The Sainsbury Centre’s latest exhibition is more about thinking than spectating. Welcoming us are questions scribbled across a white wall: “What is landscape?”.
We start at “the edge of landscape”: a room of paintings ranging from landscapes with an abstract quality to Mubin Orhon’s explosive abstracts, whose presence within a landscape exhibition in itself provokes thought.
All works in this section are concerned with the idea of landscape rather than the physicality of it. Charles Maussion, for instance, strips back the image of a landscape to an arrangement of tone and shape; he considers the visual, space and temporality. His works are still, unsettling and ineffable, and inspire us to think about our surroundings in a strangely lyrical way.
If the atmosphere is too heavy and conceptual, perhaps for younger spectators, this is rectified by an interactive landscape-building section. Participants can work towards a collective “soft landscape”, or attempt their own version of the microscopic Chinese art form of Penjing. This is a brilliant initiative, synthesising the exhibition’s sophisticated ideas with craft-based entertainment.
Perhaps the highlight is Lee Grandjean’s visually fascinating installation, “From the Deep Woods”. Exemplifying his love of paradox, Granjean mixes rural and urban waste, balancing branches into a staggered arrangement of lilting figures, each adorned with clusters of crushed cans. The result is meandering woodland where the various landscapes of our modern lives collide.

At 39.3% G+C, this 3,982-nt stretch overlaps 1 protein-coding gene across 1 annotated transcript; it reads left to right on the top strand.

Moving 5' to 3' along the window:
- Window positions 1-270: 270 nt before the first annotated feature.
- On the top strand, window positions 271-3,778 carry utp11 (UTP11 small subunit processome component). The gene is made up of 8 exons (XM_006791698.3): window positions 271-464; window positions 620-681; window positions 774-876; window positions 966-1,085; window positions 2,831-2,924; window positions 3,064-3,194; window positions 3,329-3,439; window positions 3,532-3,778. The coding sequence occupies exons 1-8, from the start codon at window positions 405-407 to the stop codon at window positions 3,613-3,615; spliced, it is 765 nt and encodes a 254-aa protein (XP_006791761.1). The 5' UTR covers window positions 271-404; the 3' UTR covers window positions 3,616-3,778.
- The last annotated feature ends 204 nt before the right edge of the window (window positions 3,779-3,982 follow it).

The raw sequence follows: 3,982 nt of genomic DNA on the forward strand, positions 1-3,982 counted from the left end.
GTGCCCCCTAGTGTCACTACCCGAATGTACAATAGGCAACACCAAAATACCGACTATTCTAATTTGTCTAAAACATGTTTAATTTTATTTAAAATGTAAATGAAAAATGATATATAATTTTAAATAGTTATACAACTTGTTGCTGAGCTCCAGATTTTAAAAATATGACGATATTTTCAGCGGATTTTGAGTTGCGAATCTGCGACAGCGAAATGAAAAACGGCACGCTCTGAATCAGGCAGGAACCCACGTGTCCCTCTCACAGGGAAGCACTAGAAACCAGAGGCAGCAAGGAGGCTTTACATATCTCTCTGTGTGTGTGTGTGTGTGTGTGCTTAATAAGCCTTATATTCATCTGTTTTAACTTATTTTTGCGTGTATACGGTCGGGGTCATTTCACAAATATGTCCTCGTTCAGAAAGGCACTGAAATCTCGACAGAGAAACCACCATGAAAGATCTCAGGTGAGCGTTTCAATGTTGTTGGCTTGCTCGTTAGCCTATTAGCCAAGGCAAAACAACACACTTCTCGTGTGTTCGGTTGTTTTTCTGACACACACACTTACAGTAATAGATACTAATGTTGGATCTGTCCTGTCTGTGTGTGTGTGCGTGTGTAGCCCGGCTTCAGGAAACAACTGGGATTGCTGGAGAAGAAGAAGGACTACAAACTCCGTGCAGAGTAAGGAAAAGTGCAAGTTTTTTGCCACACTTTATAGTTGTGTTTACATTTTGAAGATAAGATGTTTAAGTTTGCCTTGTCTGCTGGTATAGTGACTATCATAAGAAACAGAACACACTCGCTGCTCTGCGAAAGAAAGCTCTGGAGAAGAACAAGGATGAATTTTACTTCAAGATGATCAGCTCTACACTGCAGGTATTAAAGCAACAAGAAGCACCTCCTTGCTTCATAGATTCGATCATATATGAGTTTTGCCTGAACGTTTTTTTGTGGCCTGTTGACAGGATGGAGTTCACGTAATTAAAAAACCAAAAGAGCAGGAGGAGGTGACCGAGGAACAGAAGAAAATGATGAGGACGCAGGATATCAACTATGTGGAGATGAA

Epitomical of the exhibition’s array of ideas is the short film “Wolf” which is projected onto a wall. It uses the story of the last wolf in Sutherland being killed by hunters to examine human destruction of nature. It comprises of stunning shots, ranging from sweeping scenes of rural Scotland to close-ups of a trembling leaf, and reminds us of the ceaseless possibilities of our landscape.
Slow and transcendental music accompanies the film, lingering within the space between other installations. It is tricky to escape the contemplative feeling this inspires, particularly when returning to the white wall of questions with a clearer understanding of the complexity behind that pressing question: just what is landscape?